Most important, however, may be Upstate New York, where the movement began in the 1870s, and where there is a Suffrage Trail that includes the homes of leaders.
Visit The National Susan B. Anthony Museum & House in Rochester, New York, where Anthony lived and worked, and where she is buried in Mount Hope Cemetery (which also happens to be the final resting place of Frederick Douglass).It served as headquarters for the National American Women Suffrage Association, which Anthony, who was born 200 years ago, founded.
In nearby Seneca Falls, visit the Women’s Rights National Historic Park and Women’s Hall of Fame, and the Elizabeth Cady Stanton House, known as the Center of the Rebellion. Also nearby is the Harriet Tubman Home, which she purchased in 1859, a decade after escaping to freedom.
New York State approved women’s suffrage in 1917.
Several exhibits and a music project in New York City commemorate the momentous change in US law.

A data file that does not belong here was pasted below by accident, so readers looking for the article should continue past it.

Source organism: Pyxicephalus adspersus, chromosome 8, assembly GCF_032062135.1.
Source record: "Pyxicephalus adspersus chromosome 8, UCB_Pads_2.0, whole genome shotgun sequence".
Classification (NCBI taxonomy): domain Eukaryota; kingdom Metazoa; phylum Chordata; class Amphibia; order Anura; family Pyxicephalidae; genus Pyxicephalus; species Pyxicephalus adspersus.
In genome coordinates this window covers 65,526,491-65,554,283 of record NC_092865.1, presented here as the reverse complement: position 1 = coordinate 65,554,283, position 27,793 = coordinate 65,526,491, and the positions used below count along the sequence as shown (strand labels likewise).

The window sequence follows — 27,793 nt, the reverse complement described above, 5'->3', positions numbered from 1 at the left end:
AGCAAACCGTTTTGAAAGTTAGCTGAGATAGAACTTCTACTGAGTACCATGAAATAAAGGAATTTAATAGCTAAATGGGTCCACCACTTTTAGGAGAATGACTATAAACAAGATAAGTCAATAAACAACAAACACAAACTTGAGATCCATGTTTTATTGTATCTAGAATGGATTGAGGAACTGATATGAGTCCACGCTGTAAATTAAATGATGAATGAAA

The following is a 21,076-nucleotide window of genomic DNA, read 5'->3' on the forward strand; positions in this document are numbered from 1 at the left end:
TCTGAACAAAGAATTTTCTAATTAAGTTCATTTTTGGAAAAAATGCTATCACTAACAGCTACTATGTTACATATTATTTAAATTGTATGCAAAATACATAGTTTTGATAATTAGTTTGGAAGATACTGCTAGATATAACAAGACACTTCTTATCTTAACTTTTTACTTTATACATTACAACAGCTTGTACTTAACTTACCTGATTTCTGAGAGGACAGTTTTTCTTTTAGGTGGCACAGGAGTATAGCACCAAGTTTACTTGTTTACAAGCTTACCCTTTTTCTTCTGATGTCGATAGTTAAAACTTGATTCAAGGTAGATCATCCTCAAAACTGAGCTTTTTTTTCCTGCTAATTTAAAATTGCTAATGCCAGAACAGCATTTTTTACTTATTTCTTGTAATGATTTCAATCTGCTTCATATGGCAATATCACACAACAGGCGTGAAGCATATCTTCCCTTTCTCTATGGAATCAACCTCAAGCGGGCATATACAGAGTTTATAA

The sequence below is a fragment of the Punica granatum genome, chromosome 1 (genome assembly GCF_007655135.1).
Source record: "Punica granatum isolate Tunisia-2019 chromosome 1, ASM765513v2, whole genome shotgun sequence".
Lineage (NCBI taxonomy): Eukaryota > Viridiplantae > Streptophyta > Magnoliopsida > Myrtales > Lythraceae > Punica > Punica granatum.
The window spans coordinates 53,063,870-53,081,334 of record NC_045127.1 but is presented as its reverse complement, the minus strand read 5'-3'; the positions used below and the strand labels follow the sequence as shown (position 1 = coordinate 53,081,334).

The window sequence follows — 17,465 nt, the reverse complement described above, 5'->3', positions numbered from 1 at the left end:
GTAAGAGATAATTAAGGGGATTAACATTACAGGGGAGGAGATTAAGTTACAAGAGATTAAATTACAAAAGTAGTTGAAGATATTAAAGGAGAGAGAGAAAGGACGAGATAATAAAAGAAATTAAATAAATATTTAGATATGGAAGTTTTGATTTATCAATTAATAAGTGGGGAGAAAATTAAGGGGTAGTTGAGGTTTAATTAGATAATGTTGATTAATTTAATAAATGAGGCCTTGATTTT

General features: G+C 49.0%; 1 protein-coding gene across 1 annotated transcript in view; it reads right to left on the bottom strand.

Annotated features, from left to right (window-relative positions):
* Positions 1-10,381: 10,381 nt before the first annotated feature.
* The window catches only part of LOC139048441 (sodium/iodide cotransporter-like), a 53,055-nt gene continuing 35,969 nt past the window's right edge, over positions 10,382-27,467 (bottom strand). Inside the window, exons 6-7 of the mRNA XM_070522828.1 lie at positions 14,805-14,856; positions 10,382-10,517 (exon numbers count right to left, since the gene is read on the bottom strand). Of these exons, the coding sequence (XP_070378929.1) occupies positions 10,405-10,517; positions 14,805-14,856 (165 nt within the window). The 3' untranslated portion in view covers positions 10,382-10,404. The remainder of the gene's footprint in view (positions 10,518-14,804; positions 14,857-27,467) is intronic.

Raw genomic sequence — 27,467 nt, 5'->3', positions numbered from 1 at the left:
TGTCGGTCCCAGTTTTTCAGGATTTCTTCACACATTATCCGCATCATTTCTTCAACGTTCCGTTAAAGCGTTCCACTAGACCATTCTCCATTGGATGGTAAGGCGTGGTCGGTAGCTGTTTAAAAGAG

Women March celebrates the centennial and explores the efforts of many of the women who struggled to expand American democracy in the centuries before and after the suffrage victory. The exhibit includes imagery and video footage of women’s collective action over time and the struggles which have endured into the 21st century.
The exhibit is on display through January 2021 at the New-York Historical Society, along with a recreation of the Oval Office in the White House, as part of another comprehensive exhibit on all 45 US presidents and their legacies.